> > > > > Regards,
> > > > > Martin
> > > > >
> > > > >
> > > > > > On 15. Jul 2019, at 11:58, Michele Sciabarra <
> > michele@sciabarra.com>
> > > > > wrote:
> > > > > >
> > > > > > Hello all,
> > > > > >
> > > > > > In my efforts to work a Kanative Whisk, I reached the point
> where I
> > > have
> > > > > a kit with tekton-pipelines, knatve-serving building an actionlooop
> > > based
> > > > > runtime. Now I need to implement a controller, in order to use the
> > > existing
> > > > > wsk tooling.
> > > > > >
> > > > > > I know there is a prototype kwsk implementation made by redhat,
> > > written
> > > > > in Go but looks like it is obsolete and unfinished, and to the best
> > of
> > > my
> > > > > knowledge, abandoned.
> > > > > >
> > > > > > I would like to resume the effort of writing an updated
> > controller. I
> > > > > actually already have a prototype using the Julia language. Julia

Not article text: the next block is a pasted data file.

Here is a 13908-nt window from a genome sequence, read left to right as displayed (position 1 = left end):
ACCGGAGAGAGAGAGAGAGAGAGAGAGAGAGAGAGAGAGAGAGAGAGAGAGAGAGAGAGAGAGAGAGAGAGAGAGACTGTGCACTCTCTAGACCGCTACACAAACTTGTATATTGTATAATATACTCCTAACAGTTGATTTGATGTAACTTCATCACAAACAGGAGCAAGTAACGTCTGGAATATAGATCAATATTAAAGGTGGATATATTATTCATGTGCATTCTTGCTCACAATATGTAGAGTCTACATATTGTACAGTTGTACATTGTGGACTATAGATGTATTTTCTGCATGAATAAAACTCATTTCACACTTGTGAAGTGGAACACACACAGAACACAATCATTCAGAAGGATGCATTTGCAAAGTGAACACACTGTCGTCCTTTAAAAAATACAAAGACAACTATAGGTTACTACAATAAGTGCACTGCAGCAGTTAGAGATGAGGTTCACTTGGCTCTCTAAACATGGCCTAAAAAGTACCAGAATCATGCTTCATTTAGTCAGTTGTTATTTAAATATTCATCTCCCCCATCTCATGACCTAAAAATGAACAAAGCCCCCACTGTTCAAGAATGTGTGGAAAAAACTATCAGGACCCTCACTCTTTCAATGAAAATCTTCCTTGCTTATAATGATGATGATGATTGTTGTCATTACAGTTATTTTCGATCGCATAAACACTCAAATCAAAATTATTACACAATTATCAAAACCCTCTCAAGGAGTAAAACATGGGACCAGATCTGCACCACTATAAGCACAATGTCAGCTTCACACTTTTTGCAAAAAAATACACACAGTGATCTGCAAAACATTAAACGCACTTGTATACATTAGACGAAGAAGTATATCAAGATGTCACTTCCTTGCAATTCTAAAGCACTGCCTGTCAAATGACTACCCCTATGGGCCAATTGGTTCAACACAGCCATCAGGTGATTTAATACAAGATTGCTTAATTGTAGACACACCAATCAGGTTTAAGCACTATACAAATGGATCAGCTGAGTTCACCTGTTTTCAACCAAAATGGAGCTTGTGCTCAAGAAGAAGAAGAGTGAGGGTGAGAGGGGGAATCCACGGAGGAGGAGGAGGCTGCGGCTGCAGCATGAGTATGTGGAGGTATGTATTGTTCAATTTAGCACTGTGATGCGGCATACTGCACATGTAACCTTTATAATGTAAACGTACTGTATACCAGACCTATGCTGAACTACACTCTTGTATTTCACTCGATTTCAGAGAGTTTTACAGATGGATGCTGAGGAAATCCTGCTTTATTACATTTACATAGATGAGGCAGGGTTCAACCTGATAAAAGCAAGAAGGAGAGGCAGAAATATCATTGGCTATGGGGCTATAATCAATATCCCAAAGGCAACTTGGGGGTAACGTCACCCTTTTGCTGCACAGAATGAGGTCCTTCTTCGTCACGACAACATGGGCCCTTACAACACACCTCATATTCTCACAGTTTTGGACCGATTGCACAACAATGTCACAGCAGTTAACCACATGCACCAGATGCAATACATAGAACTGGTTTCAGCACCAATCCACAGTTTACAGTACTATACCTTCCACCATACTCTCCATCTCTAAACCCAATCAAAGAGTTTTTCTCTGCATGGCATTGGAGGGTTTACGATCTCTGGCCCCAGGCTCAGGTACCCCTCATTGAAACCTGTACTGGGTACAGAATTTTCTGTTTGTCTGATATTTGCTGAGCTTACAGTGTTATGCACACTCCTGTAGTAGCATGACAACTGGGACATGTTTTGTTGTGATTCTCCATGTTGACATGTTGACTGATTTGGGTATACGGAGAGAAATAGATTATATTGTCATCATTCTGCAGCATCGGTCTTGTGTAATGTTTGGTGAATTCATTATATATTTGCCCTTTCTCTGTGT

> is
> > > really
> > > > > awesome, Python simplicity and Go speed, but I feed the community
> > would
> > > > > disagree on using Julia.  Of course if I am wrong... let me know
> > > because
> > > > > that would be my preferred choice.
> > > > > >
> > > > > > However, I feel that,  given our Scala background, Rust would
be
> a
> > > much
> > > > > better choice for the KnativeWhisk controller.  So I propose to use
> > > Rust
> > > > > for the KwhiskController.
> > > > > >
> > > > > > What does the community think of the proposal?
> > > > > >
> > > > > >
> > > > > > --
> > > > > >  Michele Sciabarra
> > > > > >  michele@sciabarra.com
> > > > >
> > > > >
> > >
> > >
> > >
> > > --
> > > Matt Sicker <boards@gmail.com>
> > >
> >
>